Understanding the proposed super changes (a middle-age guide)
Superannuation | 10/10/2016 |
3 min read
The Turnbull Government proposed a number of superannuation changes in the May 2016 Federal Budget. These amendments need to be passed in parliament before they can take effect.
Why does the government want to implement these changes?
The Government says the proposed changes are designed to make the benefits of super more equitable and focused on providing people with greater financial security in retirement, rather than being used as a tax-reduction and estate planning scheme by wealthier Australians. Any negative impact from the changes will mostly be felt by a relatively small and wealthy segment of the community, with low income earners continuing to receive assistance.
What are the proposed changes?
1. Changes to the concessional contributions (CC) cap
Translation: At the moment people can contribute up to $35,000 in annual pre-tax income towards their super account ($30,000 if they’re under 50). This money is taxed at a flat 15%, rather than the higher marginal tax rate. The proposed changes would reduce the contribution limit to a flat $25,000.
People who do not reach the yearly cap will be allowed to carry it forward for up to five years and $125,000.
Projected savings: $2.5 billion in ‘forward estimates’.
2. Lifetime non-concessional contributions (NCC) cap
Translation: There is currently an $180,000 annual limit on extra (after tax) contributions to your super. This will be revised down to $100,000 per annum. The proposed change will make it harder for high income earners to use super as a tax shelter. Plans to impose a $500,000 lifetime limit on after tax contributions first mentioned in the 2016 Federal Budget have been scrapped.
Projected savings: $550 million over four years.
3. Reducing the Division 293 threshold for high-income earners
Translation: Australians who earn over $300,000 a year and make pre-tax contributions to their super are currently charged 30% tax (rather than the standard 15%) on these contributions. The new law would reduce the income threshold to $250,000.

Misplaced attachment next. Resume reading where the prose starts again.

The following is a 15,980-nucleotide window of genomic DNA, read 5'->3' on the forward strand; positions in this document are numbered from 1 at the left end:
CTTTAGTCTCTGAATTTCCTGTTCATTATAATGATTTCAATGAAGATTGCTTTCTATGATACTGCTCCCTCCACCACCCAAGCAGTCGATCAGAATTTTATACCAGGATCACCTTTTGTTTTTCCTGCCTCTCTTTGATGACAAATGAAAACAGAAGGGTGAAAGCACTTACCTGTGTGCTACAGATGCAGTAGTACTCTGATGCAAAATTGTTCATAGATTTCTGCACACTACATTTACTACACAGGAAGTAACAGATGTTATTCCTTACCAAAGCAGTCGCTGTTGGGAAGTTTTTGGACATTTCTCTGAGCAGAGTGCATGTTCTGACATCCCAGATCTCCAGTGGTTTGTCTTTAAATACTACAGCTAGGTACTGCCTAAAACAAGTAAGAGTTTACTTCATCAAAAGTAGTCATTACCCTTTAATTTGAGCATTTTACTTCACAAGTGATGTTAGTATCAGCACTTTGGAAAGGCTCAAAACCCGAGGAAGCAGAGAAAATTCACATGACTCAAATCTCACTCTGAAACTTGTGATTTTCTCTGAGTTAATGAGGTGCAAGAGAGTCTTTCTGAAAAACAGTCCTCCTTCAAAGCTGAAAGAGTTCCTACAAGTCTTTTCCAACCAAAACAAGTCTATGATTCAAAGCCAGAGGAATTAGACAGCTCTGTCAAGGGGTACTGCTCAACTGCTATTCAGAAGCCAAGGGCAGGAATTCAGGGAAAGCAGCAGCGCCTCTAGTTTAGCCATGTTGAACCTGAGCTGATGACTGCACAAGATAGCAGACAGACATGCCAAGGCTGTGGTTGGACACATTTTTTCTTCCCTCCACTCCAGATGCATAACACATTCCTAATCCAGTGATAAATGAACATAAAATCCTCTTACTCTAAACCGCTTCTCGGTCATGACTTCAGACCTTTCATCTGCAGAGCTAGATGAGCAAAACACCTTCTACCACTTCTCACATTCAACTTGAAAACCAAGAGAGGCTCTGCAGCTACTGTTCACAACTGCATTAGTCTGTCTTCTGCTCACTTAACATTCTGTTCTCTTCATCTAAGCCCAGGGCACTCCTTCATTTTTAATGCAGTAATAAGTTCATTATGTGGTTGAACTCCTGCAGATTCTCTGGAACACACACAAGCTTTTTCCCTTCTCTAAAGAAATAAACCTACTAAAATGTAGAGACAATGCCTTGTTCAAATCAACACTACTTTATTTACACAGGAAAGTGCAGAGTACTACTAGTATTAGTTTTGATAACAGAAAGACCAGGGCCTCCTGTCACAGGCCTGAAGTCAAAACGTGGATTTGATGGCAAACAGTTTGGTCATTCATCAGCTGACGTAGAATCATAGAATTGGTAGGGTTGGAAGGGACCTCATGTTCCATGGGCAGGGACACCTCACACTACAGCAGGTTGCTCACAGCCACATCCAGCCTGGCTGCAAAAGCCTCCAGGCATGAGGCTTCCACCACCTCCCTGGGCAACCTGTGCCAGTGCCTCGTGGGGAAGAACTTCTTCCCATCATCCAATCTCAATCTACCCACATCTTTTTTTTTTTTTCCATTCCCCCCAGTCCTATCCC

Projected savings: $2.5 billion over 4 years.
4. Taxing the Transition to Retirement Pension
Translation: Under the current laws people aged 55-64 who are still working can take advantage of a Transition to Retirement Pension (TRP). This was designed to let people scale back their work hours while accessing tax free income from their superannuation. In reality, it’s often used to reduce income tax. The proposed changes would tax any earnings in a TRP accounts at 15%, whereas they’re currently taxed at 0%.
Projected savings: $640 million over four years.
5. A pension transfer cap of $1.6 million
Translation: People with pension accounts are not charged any tax on their investment earnings. The proposed changes would limit the amount of money that can be deposited into these accounts at $1.6 million. Any additional savings would have to be housed outside of pension accounts, where earnings can be taxed.
Projected savings: $2 billion over four years.
6. Low income superannuation tax offset (LISTO)
Translation: The government will retain the contributions tax refund of up to $500 for low income earners. This is to help ensure many low income earners don't pay more contributions tax through super than they would pay in income tax outside of super.
Projected cost: $1.6 billion over four years.
Will I be impacted by all this?
There are four basic scenarios under which you may be impacted (assuming the legislation is passed).
1. You make more than $25,000 in contributions annually
2. You annual income exceeds $250,000
3. You have a super balance that exceeds $1.6 million
4. You plan to make larger voluntary contributions
How does the opposition feel about all this?
Labor has indicated its support for some of the proposed changes.
Speaking with the Financial Review, Treasurer Scott Morrison stated that he had briefed shadow treasurer Chris Bowen on the updated package, and that Labor has “no excuse whatsoever not to immediately support this. It removes every impediment that Labor has mentioned."
What happens next?
Parliament will be debating and voting on the above changes over the coming months.
Where can I get more information?
To find out more about the proposed superannuation changes and how they may affect your super and retirement please organise an appointment with an Equip Financial Planner. For more details click here.
This information is provided for general information only. It does not take into account your personal objectives, financial situation or needs and should therefore not be taken as personal advice. You should consider whether it is appropriate for you before acting on it and, if necessary, you should seek professional financial advice. Before making a decision to invest in the Equipsuper Superannuation Fund, you should read the relevant Equip Product Disclosure Statement (PDS). Past performance is not an indication of future performance. Issued by Equipsuper Pty Ltd ABN 64 006 964 049 AFSL 246383.